An effective traditional will not only identify your intended beneficiaries (those who you want to receive something from your estate) but also who should take or what should happen in the event one or more of your beneficiaries predecease you.
A will should be instructive about your desires for funeral arrangements but also address who should receive and care for your minor children or pets and indicate what should happen to a gift if a beneficiary under the will is a minor or otherwise unable to take that gift.
Some wills, called “Pour-Over Wills” are designed to take property in your name at the time of your death and use that to establish a separate legal tool, called a trust, which will then manage and distribute those assets in accordance with your wishes.
Living Wills can identify which individuals have the authority to make critical end-of-life decisions and which actions those individuals should take in your place. For example, one point a living will addresses is whether to continue life-saving support if you are incapacitated and have an end-stage condition or nearing death.
Florida is a “strict compliance” state regarding testamentary instruments such as wills. This means that the courts have set strict requirements for how a will can be written and executed to be legally binding and admissible in probate courts. These requirements are known as “will formalities” and can make or break a probate case.
A will that was drafted perfectly but that wasn’t executed under Florida law will likely be useless and ineffective. You should always seek the advice of an estate planning attorney to avoid the possibility of a will being declared invalid for not meeting the will formalities under Florida law.
An Introduction to Trusts
Trusts are powerful tools capable of accomplishing a variety of beneficial tasks ranging from avoiding probate (the lengthy legal process of determining what happens to the parts of your estate that haven’t been otherwise disposed of), protecting assets, avoiding unnecessary taxation, caring for your loved ones and animals, and handling a variety of other planning scenarios.
A trust is a more advanced form of estate planning that involves transferring some or all of your assets into a separate legal structure managed or administered by one or more individuals called trustees. The person who gives the trust these assets is typically called the settlor.
There are several distinct types of trusts, but each generally requires that you have:
Capacity the person creating the trust must have the legal ability to give the assets to the trust;
Evidence of Intent is often expressed through the execution of the trust document;
A Trustee is a person responsible for managing or administering a trust;
A Beneficiary is a person, animal, organization, or charitable purpose intended to benefit from the trust’s operation;
Trust Res is tangible or intangible property that becomes the subject of the trust’s operation;
Trusts must have a lawful purpose.
There are a variety of types of trusts which are broken down into revocable and irrevocable trusts.
Revocable trusts are those created during the settlor’s lifetime (typically the person who initially starts or funds the trust). The distinguishing characteristic of these types of trusts is that these trusts can be unwound (revoked) during the lifetime of the settlor or settlors but then become irrevocable upon their passing. If revoked, the trust assets revert to the settlor or settlors.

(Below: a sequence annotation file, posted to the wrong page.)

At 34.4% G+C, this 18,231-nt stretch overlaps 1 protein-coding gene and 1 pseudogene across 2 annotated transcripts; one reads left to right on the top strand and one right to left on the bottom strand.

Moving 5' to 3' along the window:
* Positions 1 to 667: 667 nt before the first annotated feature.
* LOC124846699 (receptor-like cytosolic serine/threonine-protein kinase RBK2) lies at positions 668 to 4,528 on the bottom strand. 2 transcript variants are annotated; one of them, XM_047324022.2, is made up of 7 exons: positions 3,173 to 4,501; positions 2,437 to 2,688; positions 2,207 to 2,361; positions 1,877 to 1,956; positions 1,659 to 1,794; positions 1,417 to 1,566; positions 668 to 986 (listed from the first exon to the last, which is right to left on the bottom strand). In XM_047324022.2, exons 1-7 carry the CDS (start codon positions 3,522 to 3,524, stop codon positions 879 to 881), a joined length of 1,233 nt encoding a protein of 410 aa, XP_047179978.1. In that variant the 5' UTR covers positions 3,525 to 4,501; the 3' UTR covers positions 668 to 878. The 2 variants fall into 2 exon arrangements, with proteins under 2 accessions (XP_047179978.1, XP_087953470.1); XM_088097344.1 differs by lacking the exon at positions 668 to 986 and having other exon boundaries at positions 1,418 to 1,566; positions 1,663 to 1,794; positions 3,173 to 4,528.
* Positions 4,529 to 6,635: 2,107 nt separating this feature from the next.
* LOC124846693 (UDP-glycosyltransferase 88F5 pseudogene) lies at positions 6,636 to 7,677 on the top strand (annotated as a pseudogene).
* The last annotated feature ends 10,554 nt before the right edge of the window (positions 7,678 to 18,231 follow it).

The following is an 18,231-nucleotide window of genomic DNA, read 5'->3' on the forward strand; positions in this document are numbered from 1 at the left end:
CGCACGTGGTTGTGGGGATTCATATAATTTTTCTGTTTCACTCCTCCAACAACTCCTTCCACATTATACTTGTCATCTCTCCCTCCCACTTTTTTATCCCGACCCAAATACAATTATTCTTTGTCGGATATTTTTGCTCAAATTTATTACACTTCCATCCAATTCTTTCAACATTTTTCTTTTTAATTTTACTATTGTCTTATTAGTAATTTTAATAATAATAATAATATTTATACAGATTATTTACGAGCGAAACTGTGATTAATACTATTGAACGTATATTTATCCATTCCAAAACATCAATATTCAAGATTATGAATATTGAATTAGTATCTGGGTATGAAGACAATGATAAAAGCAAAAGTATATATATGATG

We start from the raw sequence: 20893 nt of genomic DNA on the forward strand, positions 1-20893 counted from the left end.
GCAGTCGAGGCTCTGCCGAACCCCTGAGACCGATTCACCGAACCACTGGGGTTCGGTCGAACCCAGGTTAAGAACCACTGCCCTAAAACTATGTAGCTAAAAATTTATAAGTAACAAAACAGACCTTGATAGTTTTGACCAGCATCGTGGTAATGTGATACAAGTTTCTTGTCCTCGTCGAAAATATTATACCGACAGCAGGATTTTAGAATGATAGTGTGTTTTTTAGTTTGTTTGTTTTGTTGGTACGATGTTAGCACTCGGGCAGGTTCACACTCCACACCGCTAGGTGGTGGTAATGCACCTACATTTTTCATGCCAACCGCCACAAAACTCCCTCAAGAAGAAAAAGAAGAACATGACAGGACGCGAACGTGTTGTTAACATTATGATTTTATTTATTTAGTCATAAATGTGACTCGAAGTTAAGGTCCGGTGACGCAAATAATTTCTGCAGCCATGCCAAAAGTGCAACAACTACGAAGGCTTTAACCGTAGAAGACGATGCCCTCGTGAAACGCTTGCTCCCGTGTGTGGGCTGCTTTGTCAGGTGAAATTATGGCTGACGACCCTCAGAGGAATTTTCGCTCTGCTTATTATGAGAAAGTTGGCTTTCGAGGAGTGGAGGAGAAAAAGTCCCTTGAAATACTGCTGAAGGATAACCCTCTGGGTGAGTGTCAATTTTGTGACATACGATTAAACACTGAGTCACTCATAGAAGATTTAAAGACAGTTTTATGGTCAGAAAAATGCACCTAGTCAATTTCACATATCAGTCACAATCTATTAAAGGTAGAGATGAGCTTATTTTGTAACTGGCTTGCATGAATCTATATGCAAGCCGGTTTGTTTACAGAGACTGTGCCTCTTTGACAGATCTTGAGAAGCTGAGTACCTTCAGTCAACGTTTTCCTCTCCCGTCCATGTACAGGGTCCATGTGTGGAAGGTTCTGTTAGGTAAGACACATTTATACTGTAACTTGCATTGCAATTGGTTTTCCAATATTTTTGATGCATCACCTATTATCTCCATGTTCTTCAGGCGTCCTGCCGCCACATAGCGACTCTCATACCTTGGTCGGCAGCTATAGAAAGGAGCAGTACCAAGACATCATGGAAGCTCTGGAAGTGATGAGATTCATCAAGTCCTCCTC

Revocable trusts are the most commonly used type of trust in the United States and are ideal for estate planning purposes. They allow for the designation of a trusted individual to carry out its purposes, known as a trustee, and allow for a variety of contingencies that other estate planning tools cannot adequately address, such as what to do if the first or second line of beneficiaries predecease, or die before, the settlor.
The drawback, or benefit depending on the viewpoint, of the revocable trust, is that the settlor often retains control over the assets put into the trust. This control allows for easy modifications when circumstances change but also does very little to protect the trust assets from the settlor’ssettlor’ss. Other tools in combination with revocable trusts can be used to mitigate this risk, such as the use of trusts to hold constitutional homestead property in Florida, which is protected from attachment by most creditors.
Irrevocable trusts are designed to cut off most or all control over the trust’s assets bytrust’sttlor after their creation. Essentially, the settlor gives away the assets without the opportunity to get them back. Creating an irrevocable trust is not to be taken lightly and requires careful planning, an examination of the risks and possible benefits, and the overall goal of the estate plan.
The primary benefit of an irrevocable trust is the ability to protect principal trust assets from the settlor’s creditors.
settlor’sle, Dr. Williams is a successful surgeon and has made a sizeable nest egg during his lifetime. As a surgeon, he is in one of the riskiest professions when it comes to potential legal liability. He knows that he would like to ensure that his minor grandchildren are taken care of in the future and would like to take a portion of his estate and “earmark” them for the “grandch” ldren should he pass. If he puts those assets in a revocable trust and later loses a malpractice claim, those assets may still be accessible to the judgment creditor because he has retained control over them. However, if he puts those assets into an irrevocable trust for the benefit of his grandchildren and later loses the malpractice claim, the likelihood of creditor access is minimal.